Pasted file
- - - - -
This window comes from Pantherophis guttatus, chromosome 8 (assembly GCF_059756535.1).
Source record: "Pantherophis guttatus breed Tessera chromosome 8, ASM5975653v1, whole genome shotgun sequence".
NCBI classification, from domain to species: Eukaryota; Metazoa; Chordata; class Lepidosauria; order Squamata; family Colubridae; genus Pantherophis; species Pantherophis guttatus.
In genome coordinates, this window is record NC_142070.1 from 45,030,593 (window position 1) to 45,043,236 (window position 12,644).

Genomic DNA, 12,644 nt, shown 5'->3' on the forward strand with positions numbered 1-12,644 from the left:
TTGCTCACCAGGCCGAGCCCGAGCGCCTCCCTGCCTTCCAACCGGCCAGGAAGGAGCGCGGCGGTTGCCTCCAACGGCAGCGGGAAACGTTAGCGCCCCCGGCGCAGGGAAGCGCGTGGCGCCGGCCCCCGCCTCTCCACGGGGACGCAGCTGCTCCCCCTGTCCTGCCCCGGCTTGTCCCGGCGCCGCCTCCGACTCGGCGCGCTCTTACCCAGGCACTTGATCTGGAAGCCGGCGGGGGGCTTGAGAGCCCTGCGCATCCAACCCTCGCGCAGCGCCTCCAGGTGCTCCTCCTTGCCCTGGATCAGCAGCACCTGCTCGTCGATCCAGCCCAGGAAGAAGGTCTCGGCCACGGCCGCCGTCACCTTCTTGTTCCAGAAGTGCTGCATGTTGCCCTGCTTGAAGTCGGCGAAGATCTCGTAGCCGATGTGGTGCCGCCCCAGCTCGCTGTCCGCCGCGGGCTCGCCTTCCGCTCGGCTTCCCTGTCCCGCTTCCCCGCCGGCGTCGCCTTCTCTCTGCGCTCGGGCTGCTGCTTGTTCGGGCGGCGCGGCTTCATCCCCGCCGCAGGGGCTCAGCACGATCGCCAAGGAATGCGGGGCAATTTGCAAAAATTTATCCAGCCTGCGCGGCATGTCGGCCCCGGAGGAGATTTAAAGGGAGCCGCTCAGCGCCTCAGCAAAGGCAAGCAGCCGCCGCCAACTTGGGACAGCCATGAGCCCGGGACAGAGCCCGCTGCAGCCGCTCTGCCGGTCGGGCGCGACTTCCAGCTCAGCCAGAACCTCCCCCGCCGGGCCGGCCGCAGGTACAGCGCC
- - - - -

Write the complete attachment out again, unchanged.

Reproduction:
This window comes from Pantherophis guttatus, chromosome 8 (assembly GCF_059756535.1).
Source record: "Pantherophis guttatus breed Tessera chromosome 8, ASM5975653v1, whole genome shotgun sequence".
NCBI classification, from domain to species: Eukaryota; Metazoa; Chordata; class Lepidosauria; order Squamata; family Colubridae; genus Pantherophis; species Pantherophis guttatus.
In genome coordinates, this window is record NC_142070.1 from 45,030,593 (window position 1) to 45,043,236 (window position 12,644).

Genomic DNA, 12,644 nt, shown 5'->3' on the forward strand with positions numbered 1-12,644 from the left:
TTGCTCACCAGGCCGAGCCCGAGCGCCTCCCTGCCTTCCAACCGGCCAGGAAGGAGCGCGGCGGTTGCCTCCAACGGCAGCGGGAAACGTTAGCGCCCCCGGCGCAGGGAAGCGCGTGGCGCCGGCCCCCGCCTCTCCACGGGGACGCAGCTGCTCCCCCTGTCCTGCCCCGGCTTGTCCCGGCGCCGCCTCCGACTCGGCGCGCTCTTACCCAGGCACTTGATCTGGAAGCCGGCGGGGGGCTTGAGAGCCCTGCGCATCCAACCCTCGCGCAGCGCCTCCAGGTGCTCCTCCTTGCCCTGGATCAGCAGCACCTGCTCGTCGATCCAGCCCAGGAAGAAGGTCTCGGCCACGGCCGCCGTCACCTTCTTGTTCCAGAAGTGCTGCATGTTGCCCTGCTTGAAGTCGGCGAAGATCTCGTAGCCGATGTGGTGCCGCCCCAGCTCGCTGTCCGCCGCGGGCTCGCCTTCCGCTCGGCTTCCCTGTCCCGCTTCCCCGCCGGCGTCGCCTTCTCTCTGCGCTCGGGCTGCTGCTTGTTCGGGCGGCGCGGCTTCATCCCCGCCGCAGGGGCTCAGCACGATCGCCAAGGAATGCGGGGCAATTTGCAAAAATTTATCCAGCCTGCGCGGCATGTCGGCCCCGGAGGAGATTTAAAGGGAGCCGCTCAGCGCCTCAGCAAAGGCAAGCAGCCGCCGCCAACTTGGGACAGCCATGAGCCCGGGACAGAGCCCGCTGCAGCCGCTCTGCCGGTCGGGCGCGACTTCCAGCTCAGCCAGAACCTCCCCCGCCGGGCCGGCCGCAGGTACAGCGCC